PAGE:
Hyenas are the most common large carnivore in Africa. Hyenas are neither members of the dog nor the cat family. They are unique, and so have their own family: Hyaenidae, which has four members: striped hyenas, the “laughing” spotted hyenas, brown hyenas, and the aardwolf (which is not a wolf). These animals are sometimes referred to as “the scourge of the Serengeti”. However, their clean-up work is important. The Striped hyena is smaller, more shy, and less social than the more well-known spotted hyena. This species has dark lines along their light-colored fur, and fluffy manes. Having front legs that are longer than the back ones gives them a characteristic loping gait.
A native of North and East Africa, Central Asia, the Indian subcontinent, the Middle East and the Caucasus, Striped hyenas live in open savannas, grasslands, scrub woodlands and arid mountainous regions.
These animals were once thought to live solitary lives, but in fact they live in small groups. They do forage alone, however. When there is plenty of food, a mother may share her den and hunting ranges with her adult daughters. Young females who have not yet reproduced or found their own home range sometimes help with the raising of their mother’s and sisters’ cubs. This species forages at night and is only active during the day if the weather is rainy, cloudy, or stormy. They sleep or rest in large caves, or will sometimes use dense vegetation for cover. Striped hyenas are typically quiet, but will screech loudly or growl and then roar if seriously threatened. They will call to their cubs, responding to their whines by feeding them. They raise their impressive manes when threatened or upset, which makes them appear nearly double the size, to make enemies back off. They are territorial creatures, and scent-mark their territorial boundaries as a warning to their rivals.
Striped hyenas are omnivorous scavengers and eat mainly carrion and human refuse. They scavenge medium and large-sized mammals, such as wildebeests, zebras, gazelles, and impalas. They will eat bones from carcasses after the meat has gone. They will also eat fruit and insects, and will sometimes kill small animals such as rodents, hares, reptiles, and birds.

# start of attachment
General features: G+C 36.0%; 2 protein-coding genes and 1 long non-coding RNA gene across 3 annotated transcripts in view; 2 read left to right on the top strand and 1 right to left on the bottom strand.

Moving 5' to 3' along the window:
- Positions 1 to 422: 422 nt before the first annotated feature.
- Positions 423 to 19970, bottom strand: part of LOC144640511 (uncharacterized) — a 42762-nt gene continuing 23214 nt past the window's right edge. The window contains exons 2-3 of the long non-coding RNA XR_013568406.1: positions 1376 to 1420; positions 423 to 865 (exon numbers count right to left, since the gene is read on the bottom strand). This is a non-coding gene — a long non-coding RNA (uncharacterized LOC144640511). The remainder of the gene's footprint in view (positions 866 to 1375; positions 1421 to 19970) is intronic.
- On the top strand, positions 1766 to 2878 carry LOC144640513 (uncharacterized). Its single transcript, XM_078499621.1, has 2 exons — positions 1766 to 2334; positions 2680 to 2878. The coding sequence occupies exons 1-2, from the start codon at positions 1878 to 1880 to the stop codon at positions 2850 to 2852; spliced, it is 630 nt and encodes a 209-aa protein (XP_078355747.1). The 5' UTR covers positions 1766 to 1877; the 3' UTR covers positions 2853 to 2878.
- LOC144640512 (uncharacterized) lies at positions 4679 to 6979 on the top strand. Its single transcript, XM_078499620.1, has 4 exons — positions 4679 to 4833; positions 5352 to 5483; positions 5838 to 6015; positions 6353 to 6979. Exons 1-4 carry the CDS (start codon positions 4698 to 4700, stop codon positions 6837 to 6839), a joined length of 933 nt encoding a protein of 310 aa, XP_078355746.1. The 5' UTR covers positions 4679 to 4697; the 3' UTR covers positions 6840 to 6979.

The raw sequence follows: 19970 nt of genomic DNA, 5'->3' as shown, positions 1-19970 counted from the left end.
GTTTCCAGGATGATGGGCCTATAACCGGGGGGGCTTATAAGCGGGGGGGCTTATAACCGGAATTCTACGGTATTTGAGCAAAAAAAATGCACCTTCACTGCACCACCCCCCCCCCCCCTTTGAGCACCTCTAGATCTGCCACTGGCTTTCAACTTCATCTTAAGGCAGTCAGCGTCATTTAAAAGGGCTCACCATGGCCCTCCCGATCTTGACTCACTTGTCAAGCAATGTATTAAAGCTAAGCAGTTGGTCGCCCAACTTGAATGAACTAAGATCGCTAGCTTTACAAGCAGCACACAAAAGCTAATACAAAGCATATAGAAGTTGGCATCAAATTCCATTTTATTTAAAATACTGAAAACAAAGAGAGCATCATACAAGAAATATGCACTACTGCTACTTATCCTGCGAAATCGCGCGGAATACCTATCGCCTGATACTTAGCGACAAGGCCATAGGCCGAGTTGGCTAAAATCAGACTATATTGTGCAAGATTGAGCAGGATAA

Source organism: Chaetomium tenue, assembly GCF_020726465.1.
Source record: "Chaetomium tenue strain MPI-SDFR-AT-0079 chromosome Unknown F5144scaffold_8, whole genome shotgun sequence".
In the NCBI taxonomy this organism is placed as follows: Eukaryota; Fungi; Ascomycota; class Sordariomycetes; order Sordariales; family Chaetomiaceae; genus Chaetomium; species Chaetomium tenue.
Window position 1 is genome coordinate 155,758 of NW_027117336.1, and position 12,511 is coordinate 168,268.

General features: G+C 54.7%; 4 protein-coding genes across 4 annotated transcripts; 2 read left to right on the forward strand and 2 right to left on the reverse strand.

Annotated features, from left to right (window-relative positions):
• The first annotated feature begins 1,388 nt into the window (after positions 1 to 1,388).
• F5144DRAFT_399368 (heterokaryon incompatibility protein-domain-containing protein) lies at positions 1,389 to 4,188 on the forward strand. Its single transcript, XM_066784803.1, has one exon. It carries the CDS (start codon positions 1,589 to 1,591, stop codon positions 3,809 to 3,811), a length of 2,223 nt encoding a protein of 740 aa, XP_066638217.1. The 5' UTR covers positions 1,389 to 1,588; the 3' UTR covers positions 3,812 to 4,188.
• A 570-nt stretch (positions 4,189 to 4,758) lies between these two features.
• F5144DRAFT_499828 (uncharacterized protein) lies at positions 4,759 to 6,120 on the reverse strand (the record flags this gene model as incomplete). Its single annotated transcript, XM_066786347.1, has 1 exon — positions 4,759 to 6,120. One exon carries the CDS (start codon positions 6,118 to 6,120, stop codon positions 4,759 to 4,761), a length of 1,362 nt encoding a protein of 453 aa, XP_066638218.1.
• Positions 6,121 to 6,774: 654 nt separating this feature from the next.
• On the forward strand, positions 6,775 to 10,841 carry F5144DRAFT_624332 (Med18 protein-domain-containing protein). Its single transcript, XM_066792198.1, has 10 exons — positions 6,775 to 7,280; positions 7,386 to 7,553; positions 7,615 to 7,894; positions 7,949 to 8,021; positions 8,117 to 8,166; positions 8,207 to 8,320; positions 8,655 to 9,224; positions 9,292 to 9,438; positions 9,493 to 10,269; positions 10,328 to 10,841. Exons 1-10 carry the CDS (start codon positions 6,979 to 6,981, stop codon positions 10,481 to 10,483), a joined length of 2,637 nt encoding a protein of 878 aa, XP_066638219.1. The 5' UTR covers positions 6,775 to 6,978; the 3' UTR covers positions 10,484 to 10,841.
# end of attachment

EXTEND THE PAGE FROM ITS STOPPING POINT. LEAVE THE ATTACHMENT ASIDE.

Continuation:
Striped hyenas are monogamous, and males help females establish their den, raise the young and feed their mate when the cubs are born. Mating seasons vary with the location: in Transcaucasia they breed from January to February, and in southeast Turkmenia they breed from October to November. In captivity they breed at any time. A litter numbers one to four and is born after a gestation period of 90 days. They are raised in dens, caves, or shallow rock hollows. When born they are blind with their ear canals closed. In 7 to 8 days they can open their eyes. After 3 weeks their teeth develop. They are able to eat solid food in a month. Weaning can be any time from 8 weeks until 12 months, while their mother teaches them foraging skills. These animals reach maturity when they are 2 - 3 years old.
Humans are one of the biggest threats to this species, persecuting it with tracking, trapping and baiting, due to believing the animal kills livestock, robs graves and makes off with small children. They are also often poisoned due to bait being laid out for different carnivores, caught in traps set for other species by fur trappers, and killed in road accidents. Once a very abundant species, it has now declined throughout most of its range, being extinct in many places as a result of the abovementioned threats, as well as a reduction in carrion because the prey of other large carnivores, like leopards, tigers and wolves, is also decreasing in number.
The Striped hyaena is already extinct in many localities and its populations are generally declining throughout its range. The IUCN Red List states that the total population size of the Striped hyena is 5,000 to 14,000 animals, including 5,000-10,000 mature animals. This species is currently classified as Near Threatened (NT) and the numbers continue to decrease.